Using such computer systems the philosopher now participates in the work of the scientist, and no longer condescends from the mountaintop ivory tower. But the selections in this book reveal Gutting's aloofness from the scientist's work, as well as his anachronistic philosophical understanding. Some articles in this anthology might charitably be construed as metaphysics, epistemology, anthropology, social philosophy, philosophy of history and/or sociology of knowledge - just about anything but professional philosophy of science.
The book also reports that Gutting is now philosophy department chairman at the University of Notre Dame. One of Gutting's predecessors in that job at Notre Dame was a certain Reverend Ernie McMullin, who insisted to me during a Ph.D. exam that philosophy of science is Aristotle, Kant and Hegel. McMullin then told me to get reformed or get out. I got out (!), enrolled elsewhere, and wrote the computerized artificial-intelligence discovery system that could not be a Ph.D. dissertation in philosophy of science at Notre Dame. The system made my professional research career as an economist singularly successful.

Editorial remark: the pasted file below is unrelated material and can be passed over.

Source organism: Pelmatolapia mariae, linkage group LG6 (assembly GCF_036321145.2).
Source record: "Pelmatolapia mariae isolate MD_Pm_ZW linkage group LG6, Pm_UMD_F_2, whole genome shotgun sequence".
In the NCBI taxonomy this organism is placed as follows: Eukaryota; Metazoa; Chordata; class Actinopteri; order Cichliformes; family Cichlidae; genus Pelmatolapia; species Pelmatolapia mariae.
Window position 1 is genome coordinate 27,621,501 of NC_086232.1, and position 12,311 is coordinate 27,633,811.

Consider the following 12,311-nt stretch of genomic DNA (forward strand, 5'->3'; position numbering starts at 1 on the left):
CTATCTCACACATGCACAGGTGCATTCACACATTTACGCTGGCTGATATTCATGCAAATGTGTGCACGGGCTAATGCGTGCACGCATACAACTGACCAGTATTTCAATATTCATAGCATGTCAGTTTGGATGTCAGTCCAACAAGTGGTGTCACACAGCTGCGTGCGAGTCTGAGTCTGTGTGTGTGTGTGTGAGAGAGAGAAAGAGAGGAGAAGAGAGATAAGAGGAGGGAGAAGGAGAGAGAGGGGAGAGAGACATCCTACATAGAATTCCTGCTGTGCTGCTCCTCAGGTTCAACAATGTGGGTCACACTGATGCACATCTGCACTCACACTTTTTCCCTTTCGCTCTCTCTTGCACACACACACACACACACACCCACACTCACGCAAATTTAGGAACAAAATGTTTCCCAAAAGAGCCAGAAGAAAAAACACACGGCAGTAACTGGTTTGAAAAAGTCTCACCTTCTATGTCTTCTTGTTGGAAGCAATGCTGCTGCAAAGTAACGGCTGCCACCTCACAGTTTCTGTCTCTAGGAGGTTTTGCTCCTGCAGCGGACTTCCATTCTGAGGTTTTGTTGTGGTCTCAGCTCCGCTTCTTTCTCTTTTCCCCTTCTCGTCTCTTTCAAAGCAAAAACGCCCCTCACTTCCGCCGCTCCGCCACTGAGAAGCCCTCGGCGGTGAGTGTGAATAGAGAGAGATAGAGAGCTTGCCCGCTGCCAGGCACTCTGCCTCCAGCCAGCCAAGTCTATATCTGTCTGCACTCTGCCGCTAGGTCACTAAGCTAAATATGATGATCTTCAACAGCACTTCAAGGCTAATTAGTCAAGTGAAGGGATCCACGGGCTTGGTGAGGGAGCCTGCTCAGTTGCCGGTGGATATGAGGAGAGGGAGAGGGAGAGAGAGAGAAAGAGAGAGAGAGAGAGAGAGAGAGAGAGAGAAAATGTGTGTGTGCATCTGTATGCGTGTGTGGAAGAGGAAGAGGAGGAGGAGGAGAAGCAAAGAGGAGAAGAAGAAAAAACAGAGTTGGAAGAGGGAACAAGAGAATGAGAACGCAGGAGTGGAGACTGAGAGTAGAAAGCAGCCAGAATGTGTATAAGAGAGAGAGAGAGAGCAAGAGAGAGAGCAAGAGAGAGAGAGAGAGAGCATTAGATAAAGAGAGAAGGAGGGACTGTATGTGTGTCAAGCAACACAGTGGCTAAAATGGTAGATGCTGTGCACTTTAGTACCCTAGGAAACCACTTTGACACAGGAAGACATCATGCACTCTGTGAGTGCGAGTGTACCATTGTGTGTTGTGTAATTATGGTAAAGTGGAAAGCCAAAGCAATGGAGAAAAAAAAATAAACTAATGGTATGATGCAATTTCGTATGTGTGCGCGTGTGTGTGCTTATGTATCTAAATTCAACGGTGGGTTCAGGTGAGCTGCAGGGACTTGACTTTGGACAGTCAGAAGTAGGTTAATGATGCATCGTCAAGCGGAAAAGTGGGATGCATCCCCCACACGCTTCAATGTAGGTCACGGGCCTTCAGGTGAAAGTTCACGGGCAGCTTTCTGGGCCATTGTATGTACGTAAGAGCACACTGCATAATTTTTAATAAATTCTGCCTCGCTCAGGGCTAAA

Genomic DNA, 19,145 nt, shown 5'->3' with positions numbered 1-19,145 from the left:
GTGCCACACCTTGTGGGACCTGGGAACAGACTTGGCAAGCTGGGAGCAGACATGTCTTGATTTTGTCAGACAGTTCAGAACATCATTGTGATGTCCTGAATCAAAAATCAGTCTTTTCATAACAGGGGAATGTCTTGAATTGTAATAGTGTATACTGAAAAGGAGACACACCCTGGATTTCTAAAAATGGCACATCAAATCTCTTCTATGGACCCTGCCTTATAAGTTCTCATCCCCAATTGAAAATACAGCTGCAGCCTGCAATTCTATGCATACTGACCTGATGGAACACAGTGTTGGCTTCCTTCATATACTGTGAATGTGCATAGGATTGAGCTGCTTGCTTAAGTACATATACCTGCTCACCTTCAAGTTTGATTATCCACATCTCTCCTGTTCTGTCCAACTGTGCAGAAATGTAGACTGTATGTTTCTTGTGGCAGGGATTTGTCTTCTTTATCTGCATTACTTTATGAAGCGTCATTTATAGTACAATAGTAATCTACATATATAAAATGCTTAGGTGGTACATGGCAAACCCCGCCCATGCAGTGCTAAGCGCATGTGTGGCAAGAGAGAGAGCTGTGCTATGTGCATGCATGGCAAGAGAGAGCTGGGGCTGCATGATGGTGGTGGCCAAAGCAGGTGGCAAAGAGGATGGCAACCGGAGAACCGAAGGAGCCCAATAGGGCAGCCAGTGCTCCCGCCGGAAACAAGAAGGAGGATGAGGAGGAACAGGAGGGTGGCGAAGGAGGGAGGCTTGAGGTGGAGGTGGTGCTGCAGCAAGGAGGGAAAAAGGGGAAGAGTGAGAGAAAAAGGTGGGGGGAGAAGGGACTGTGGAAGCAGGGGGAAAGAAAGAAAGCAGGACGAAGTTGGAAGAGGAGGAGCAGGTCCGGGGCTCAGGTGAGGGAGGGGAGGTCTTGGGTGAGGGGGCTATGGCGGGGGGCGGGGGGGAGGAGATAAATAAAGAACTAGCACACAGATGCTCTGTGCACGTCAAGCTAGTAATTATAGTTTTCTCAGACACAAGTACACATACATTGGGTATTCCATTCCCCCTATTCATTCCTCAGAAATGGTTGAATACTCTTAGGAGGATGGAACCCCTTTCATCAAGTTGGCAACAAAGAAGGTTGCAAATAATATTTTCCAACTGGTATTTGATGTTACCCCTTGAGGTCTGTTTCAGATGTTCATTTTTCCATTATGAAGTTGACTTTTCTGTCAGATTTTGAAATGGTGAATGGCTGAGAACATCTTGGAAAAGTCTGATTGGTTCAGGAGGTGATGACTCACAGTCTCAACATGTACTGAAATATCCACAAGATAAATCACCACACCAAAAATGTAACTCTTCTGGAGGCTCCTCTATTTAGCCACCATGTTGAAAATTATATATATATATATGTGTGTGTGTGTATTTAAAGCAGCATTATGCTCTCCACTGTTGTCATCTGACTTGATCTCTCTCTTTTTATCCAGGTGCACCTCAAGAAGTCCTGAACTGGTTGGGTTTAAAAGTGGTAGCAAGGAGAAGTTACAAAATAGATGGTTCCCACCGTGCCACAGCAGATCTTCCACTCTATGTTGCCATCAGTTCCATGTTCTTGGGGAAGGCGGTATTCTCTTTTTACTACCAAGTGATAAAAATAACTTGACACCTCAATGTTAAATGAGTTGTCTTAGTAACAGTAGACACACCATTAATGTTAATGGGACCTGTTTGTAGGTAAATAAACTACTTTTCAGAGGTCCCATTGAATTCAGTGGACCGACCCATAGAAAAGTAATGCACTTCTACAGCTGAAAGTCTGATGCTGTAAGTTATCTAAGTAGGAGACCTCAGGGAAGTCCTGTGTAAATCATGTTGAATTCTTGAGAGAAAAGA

McMullin was a European-born and a (Catholic University of Louvain Pontifical Institute, Belgium) European-educated academic, for whom American pragmatism is utterly alien. In my personal experience I observed that McMullin and his philosophy faculty were truculently hostile to the views of contemporary pragmatists. For example McMullin ridiculed Norwood Russell Hanson in the Hanson memorial in Boston Studies in the Philosophy of Science (1968) and was ridiculing and dismissive toward Paul Feyerabend in Irish Theological Quarterly (November 2009). And Michael Loux, who was hired by McMullin, attacked Willard van Quine's philosophy of language in the Notre Dame Journal of Formal Logic (January 1974).